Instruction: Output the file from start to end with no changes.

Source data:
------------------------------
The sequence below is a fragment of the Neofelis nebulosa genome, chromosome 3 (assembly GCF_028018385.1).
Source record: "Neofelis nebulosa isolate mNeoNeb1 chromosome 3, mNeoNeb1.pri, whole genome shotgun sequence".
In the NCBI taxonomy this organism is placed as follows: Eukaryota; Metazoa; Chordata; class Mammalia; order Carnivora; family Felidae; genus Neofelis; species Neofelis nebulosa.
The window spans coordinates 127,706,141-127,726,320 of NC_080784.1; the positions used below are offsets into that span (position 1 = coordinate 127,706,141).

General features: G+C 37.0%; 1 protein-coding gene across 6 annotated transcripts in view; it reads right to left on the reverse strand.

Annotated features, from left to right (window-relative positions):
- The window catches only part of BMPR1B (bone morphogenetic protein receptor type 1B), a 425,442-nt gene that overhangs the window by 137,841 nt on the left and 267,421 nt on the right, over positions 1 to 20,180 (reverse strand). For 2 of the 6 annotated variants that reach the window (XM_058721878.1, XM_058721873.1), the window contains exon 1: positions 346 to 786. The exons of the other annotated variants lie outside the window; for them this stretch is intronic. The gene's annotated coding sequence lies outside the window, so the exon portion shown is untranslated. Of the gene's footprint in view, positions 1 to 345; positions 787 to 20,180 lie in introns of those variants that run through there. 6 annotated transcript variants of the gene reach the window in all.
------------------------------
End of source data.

The sequence below is a fragment of the Neofelis nebulosa genome, chromosome 3 (assembly GCF_028018385.1).
Source record: "Neofelis nebulosa isolate mNeoNeb1 chromosome 3, mNeoNeb1.pri, whole genome shotgun sequence".
In the NCBI taxonomy this organism is placed as follows: Eukaryota; Metazoa; Chordata; class Mammalia; order Carnivora; family Felidae; genus Neofelis; species Neofelis nebulosa.
The window spans coordinates 127,706,141-127,726,320 of NC_080784.1; the positions used below are offsets into that span (position 1 = coordinate 127,706,141).

General features: G+C 37.0%; 1 protein-coding gene across 6 annotated transcripts in view; it reads right to left on the reverse strand.

Annotated features, from left to right (window-relative positions):
- The window catches only part of BMPR1B (bone morphogenetic protein receptor type 1B), a 425,442-nt gene that overhangs the window by 137,841 nt on the left and 267,421 nt on the right, over positions 1 to 20,180 (reverse strand). For 2 of the 6 annotated variants that reach the window (XM_058721878.1, XM_058721873.1), the window contains exon 1: positions 346 to 786. The exons of the other annotated variants lie outside the window; for them this stretch is intronic. The gene's annotated coding sequence lies outside the window, so the exon portion shown is untranslated. Of the gene's footprint in view, positions 1 to 345; positions 787 to 20,180 lie in introns of those variants that run through there. 6 annotated transcript variants of the gene reach the window in all.